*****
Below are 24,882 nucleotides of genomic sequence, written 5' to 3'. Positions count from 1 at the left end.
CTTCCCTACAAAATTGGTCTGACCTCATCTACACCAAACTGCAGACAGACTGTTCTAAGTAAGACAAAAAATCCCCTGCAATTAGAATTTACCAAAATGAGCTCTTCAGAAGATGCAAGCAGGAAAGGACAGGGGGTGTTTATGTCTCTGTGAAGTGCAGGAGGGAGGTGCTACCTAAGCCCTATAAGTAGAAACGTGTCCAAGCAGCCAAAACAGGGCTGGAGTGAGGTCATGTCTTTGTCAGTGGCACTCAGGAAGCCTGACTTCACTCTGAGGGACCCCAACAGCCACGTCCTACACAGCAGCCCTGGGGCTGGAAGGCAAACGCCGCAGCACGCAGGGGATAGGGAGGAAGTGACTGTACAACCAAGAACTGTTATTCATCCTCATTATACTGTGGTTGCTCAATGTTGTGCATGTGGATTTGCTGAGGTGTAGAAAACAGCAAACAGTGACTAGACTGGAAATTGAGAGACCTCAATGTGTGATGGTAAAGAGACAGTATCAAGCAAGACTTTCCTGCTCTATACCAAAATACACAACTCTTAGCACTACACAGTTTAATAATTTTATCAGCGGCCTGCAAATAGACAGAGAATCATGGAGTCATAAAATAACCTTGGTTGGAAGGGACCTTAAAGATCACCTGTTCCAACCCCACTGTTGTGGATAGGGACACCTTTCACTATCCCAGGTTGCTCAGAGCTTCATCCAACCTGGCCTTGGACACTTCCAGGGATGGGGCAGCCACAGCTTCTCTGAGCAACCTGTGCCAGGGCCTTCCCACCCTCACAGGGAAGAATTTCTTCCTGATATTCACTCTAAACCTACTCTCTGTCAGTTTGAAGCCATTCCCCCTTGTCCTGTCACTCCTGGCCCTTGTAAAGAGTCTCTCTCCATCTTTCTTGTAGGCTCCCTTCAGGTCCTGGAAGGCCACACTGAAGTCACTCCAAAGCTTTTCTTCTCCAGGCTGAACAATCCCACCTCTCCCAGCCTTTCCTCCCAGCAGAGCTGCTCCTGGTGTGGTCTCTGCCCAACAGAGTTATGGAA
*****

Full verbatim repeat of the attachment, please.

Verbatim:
Below are 24,882 nucleotides of genomic sequence, written 5' to 3'. Positions count from 1 at the left end.
CTTCCCTACAAAATTGGTCTGACCTCATCTACACCAAACTGCAGACAGACTGTTCTAAGTAAGACAAAAAATCCCCTGCAATTAGAATTTACCAAAATGAGCTCTTCAGAAGATGCAAGCAGGAAAGGACAGGGGGTGTTTATGTCTCTGTGAAGTGCAGGAGGGAGGTGCTACCTAAGCCCTATAAGTAGAAACGTGTCCAAGCAGCCAAAACAGGGCTGGAGTGAGGTCATGTCTTTGTCAGTGGCACTCAGGAAGCCTGACTTCACTCTGAGGGACCCCAACAGCCACGTCCTACACAGCAGCCCTGGGGCTGGAAGGCAAACGCCGCAGCACGCAGGGGATAGGGAGGAAGTGACTGTACAACCAAGAACTGTTATTCATCCTCATTATACTGTGGTTGCTCAATGTTGTGCATGTGGATTTGCTGAGGTGTAGAAAACAGCAAACAGTGACTAGACTGGAAATTGAGAGACCTCAATGTGTGATGGTAAAGAGACAGTATCAAGCAAGACTTTCCTGCTCTATACCAAAATACACAACTCTTAGCACTACACAGTTTAATAATTTTATCAGCGGCCTGCAAATAGACAGAGAATCATGGAGTCATAAAATAACCTTGGTTGGAAGGGACCTTAAAGATCACCTGTTCCAACCCCACTGTTGTGGATAGGGACACCTTTCACTATCCCAGGTTGCTCAGAGCTTCATCCAACCTGGCCTTGGACACTTCCAGGGATGGGGCAGCCACAGCTTCTCTGAGCAACCTGTGCCAGGGCCTTCCCACCCTCACAGGGAAGAATTTCTTCCTGATATTCACTCTAAACCTACTCTCTGTCAGTTTGAAGCCATTCCCCCTTGTCCTGTCACTCCTGGCCCTTGTAAAGAGTCTCTCTCCATCTTTCTTGTAGGCTCCCTTCAGGTCCTGGAAGGCCACACTGAAGTCACTCCAAAGCTTTTCTTCTCCAGGCTGAACAATCCCACCTCTCCCAGCCTTTCCTCCCAGCAGAGCTGCTCCTGGTGTGGTCTCTGCCCAACAGAGTTATGGAA